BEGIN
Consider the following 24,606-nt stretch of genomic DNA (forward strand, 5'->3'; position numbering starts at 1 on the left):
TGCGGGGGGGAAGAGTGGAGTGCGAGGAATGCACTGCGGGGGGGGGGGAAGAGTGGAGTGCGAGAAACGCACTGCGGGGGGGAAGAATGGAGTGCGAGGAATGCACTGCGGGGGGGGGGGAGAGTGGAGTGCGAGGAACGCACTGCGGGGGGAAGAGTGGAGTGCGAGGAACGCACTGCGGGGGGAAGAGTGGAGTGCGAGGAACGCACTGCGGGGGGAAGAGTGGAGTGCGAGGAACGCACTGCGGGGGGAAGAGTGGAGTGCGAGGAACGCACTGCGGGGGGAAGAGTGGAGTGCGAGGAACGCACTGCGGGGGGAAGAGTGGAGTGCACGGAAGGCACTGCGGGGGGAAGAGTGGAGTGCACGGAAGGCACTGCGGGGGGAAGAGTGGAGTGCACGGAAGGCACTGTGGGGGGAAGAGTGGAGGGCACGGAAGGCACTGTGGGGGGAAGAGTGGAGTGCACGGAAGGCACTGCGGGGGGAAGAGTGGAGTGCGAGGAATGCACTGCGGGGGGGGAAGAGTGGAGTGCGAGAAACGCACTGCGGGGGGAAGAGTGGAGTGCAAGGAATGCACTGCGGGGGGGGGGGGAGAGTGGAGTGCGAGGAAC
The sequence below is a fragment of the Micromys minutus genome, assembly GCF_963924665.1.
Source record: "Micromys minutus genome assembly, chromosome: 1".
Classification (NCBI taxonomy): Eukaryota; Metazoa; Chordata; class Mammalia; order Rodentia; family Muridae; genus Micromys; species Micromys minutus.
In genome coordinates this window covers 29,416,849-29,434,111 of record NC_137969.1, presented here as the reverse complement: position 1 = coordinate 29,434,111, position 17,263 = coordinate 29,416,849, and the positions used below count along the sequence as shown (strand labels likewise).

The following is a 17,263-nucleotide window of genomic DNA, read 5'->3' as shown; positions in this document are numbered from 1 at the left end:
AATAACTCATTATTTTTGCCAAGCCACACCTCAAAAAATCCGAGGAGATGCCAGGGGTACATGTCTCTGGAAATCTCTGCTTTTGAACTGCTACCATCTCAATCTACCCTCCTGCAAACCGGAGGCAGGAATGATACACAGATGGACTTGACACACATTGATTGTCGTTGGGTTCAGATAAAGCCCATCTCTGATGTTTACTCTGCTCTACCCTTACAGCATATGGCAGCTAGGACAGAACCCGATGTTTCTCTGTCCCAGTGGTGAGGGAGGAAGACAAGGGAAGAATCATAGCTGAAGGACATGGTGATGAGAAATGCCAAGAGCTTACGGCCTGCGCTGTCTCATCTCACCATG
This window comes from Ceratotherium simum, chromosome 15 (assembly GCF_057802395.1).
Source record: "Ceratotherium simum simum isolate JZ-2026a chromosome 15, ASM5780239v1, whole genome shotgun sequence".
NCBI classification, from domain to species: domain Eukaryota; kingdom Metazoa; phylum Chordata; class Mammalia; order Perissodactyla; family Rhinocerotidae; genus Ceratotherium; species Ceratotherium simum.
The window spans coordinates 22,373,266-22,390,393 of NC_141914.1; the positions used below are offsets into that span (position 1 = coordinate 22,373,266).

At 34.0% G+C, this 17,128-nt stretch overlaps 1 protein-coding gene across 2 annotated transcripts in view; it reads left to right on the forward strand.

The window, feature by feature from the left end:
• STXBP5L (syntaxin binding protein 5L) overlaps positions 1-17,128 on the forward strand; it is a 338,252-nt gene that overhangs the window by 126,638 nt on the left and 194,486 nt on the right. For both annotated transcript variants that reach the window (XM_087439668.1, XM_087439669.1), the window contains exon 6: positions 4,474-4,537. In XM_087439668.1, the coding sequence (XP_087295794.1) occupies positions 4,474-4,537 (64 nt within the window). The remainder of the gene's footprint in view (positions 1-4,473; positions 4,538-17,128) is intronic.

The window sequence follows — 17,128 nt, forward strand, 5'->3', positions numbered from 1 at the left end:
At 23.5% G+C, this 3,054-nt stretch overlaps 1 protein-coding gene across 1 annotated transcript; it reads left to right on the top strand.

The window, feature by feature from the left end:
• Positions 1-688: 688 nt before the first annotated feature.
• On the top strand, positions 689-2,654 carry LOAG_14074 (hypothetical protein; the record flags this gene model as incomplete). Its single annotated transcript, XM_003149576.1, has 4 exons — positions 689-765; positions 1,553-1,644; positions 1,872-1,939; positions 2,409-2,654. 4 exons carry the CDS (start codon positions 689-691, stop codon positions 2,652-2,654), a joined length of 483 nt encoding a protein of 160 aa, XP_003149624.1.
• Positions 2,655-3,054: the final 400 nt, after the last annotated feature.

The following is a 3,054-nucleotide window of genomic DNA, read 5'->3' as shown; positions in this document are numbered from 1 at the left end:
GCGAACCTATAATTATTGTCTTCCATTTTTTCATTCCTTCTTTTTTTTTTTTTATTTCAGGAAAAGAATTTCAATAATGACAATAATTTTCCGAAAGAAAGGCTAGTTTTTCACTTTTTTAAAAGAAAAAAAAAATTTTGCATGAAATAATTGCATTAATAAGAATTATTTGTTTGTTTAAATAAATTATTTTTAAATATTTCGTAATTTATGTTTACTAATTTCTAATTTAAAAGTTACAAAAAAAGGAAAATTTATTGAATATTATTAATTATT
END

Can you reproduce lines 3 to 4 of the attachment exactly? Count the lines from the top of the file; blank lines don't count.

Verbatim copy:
The sequence below is a fragment of the Micromys minutus genome, assembly GCF_963924665.1.
Source record: "Micromys minutus genome assembly, chromosome: 1".